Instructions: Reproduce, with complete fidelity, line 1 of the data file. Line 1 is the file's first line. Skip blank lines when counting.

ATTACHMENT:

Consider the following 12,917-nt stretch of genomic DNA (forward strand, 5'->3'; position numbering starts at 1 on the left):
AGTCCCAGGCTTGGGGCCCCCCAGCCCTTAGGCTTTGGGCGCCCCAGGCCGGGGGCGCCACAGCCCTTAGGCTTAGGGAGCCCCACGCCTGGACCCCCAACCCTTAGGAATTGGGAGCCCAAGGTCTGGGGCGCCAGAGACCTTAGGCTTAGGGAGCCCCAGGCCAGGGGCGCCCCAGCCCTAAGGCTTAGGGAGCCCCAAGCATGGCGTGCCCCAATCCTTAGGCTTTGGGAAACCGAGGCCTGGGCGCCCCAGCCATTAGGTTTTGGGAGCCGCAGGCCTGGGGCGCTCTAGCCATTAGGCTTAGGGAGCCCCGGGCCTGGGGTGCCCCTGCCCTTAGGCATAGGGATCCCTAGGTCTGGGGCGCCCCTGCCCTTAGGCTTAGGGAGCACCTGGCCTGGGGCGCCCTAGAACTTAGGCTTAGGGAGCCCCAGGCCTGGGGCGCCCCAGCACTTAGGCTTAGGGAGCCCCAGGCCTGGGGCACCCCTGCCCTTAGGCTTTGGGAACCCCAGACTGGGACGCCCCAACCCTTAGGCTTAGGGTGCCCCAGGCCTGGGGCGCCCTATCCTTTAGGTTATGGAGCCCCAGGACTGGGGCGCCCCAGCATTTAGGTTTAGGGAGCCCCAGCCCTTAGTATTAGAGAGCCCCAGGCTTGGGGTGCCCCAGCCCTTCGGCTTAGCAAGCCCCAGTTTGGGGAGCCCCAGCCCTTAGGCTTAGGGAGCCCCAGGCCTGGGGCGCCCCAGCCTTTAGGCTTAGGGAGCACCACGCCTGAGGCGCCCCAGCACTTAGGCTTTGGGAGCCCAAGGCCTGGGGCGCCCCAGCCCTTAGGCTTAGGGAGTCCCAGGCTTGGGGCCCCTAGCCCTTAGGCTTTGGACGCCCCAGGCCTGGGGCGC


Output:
Consider the following 12,917-nt stretch of genomic DNA (forward strand, 5'->3'; position numbering starts at 1 on the left):